“Creativity is just connecting things,” Steve Jobs
Living in an artistic community, such as Venice, parents may be prone to want to foster creativity in children. Although some children are born with a natural inclination to use their imagination and think outside the box, other children can benefit from activities that expand a creative mindset.
Parents can try some of these activities at home. Some are so easy you can do them at a restaurant while waiting for dinner. Here are a few you may not have tried yet.
1. Story Prompts. It’s a simple, engaging activity. The child or the parent can give the other participant a name with an occupation, something that happens, and each person takes turns making up a story. Parents can encourage children to ask questions about the story and develop problem-solving techniques.
2. Doodle line stories. You doodle a line on a piece of paper and have the other participant turn it into something. This activity can spark imagination. It uses simple materials and can result in some unexpected creations.
3. Foldover art or Foldover stories. You take a piece of blank paper and fold it accordion style from top to bottom four times, leaving some white at the bottom. In Foldover stories, you put a few words at the bottom, and the next participant adds a few more words and then folds the paper, so only those words are shown. Finally, after four rounds, you read out the story. In foldover art, often each person also takes turns. The first person draws the head and shoulders, folds and hides it, the next person draws the torso, and the next person draws the upper legs, and last, someone draws the lower legs, and when you unfold it and see what’s been created.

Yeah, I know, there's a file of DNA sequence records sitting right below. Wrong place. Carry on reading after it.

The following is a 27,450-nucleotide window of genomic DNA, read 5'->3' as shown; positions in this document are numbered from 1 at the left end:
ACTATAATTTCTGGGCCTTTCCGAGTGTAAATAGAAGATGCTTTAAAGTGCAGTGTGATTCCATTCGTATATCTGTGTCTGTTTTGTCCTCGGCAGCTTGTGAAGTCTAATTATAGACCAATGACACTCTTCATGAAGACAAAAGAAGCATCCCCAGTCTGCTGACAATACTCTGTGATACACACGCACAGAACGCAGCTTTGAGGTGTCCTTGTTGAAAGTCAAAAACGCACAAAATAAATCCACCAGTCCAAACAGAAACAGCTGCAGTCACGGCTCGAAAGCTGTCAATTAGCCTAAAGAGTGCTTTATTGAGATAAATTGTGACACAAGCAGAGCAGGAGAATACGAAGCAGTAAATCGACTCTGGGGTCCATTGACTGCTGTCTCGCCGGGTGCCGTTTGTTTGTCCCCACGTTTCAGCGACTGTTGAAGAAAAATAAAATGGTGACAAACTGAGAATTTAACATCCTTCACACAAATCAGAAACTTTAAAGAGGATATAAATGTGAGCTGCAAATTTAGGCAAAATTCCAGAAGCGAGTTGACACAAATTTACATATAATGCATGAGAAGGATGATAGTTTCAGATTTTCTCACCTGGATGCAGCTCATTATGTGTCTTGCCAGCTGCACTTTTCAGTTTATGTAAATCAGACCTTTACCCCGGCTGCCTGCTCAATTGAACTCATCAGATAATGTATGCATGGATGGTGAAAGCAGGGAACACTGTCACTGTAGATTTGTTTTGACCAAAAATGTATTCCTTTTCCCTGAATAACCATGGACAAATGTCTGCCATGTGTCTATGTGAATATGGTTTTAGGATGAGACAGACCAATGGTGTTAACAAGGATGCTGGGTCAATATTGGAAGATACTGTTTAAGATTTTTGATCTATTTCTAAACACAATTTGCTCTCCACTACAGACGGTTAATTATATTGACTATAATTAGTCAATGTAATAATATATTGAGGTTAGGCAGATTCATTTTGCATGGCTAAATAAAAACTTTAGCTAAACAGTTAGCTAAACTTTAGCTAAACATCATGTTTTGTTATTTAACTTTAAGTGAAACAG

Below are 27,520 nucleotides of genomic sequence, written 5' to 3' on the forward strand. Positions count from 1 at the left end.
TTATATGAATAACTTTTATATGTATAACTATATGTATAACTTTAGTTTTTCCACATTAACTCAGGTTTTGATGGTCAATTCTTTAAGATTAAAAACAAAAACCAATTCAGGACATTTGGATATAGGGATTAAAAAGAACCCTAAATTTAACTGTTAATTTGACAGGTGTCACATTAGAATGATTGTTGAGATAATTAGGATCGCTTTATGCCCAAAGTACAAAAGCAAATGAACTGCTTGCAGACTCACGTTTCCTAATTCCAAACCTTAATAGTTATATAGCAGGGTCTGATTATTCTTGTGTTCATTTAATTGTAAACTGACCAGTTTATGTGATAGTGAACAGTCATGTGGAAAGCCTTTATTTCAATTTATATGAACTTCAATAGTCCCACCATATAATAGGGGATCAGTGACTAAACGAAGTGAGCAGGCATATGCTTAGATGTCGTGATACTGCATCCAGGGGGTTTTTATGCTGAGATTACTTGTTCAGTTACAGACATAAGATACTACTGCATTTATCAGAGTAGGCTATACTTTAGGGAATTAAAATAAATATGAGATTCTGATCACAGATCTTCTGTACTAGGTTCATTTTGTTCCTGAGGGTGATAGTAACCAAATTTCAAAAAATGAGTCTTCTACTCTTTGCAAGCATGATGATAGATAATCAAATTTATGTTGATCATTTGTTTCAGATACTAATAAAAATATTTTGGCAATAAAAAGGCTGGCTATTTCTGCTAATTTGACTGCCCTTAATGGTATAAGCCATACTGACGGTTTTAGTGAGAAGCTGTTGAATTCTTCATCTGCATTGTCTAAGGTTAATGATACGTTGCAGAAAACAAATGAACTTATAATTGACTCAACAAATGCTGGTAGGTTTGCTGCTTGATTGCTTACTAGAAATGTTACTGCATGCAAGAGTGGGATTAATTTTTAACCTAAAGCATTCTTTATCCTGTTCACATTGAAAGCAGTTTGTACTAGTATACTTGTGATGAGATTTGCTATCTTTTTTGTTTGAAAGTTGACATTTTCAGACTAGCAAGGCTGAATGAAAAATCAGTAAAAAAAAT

Here are a few options to take advantage of technology or use items that you may have in your home already.
4. Video Games. A study at Michigan State University discovered that video games foster creativity in children, whether the games are violent or nonviolent. Gamification is linked to improving this skill set by providing opportunities for increased attention and participation.
5. Free play. Take a break from striving for perfection, and try some unstructured play. Make an activity out of coloring outside of the lines. Next, you can add shading or add texture by gluing other materials to a picture. Children can think of what other objects they can layer onto, turning a flat image to make more dimensions. Other ideas include creating a space for LEGO play or dress-up or a play area to use play dough, clay or slime. These activities let children take risks and focus less on being right.
6. Create with restrictions Sometimes placing restrictions on art play can give
children tools they need to expand their thought processes and use what experts call divergent thinking. For example, create a painting using only three colors. Having color limits can show children how mixing colors can expand a color palette and how coming up with ways to use non-traditional colors for certain animal or human features can still work.
Creativity is not a skill set restricted to artists; it’s a skill that can be cultivated.
Guiding children to develop their creativity can expand their mindset and become a useful tool in all of their future aspirations. Whether your child wants to focus on art, math, science, biology, engineering, languages, the tech world, NFTs, creating computer software or something else, creativity and divergent thought skills can encourage children to dream bigger and create more
*A version originally published in Venice Living Magazine. Photo Credit: Sadie
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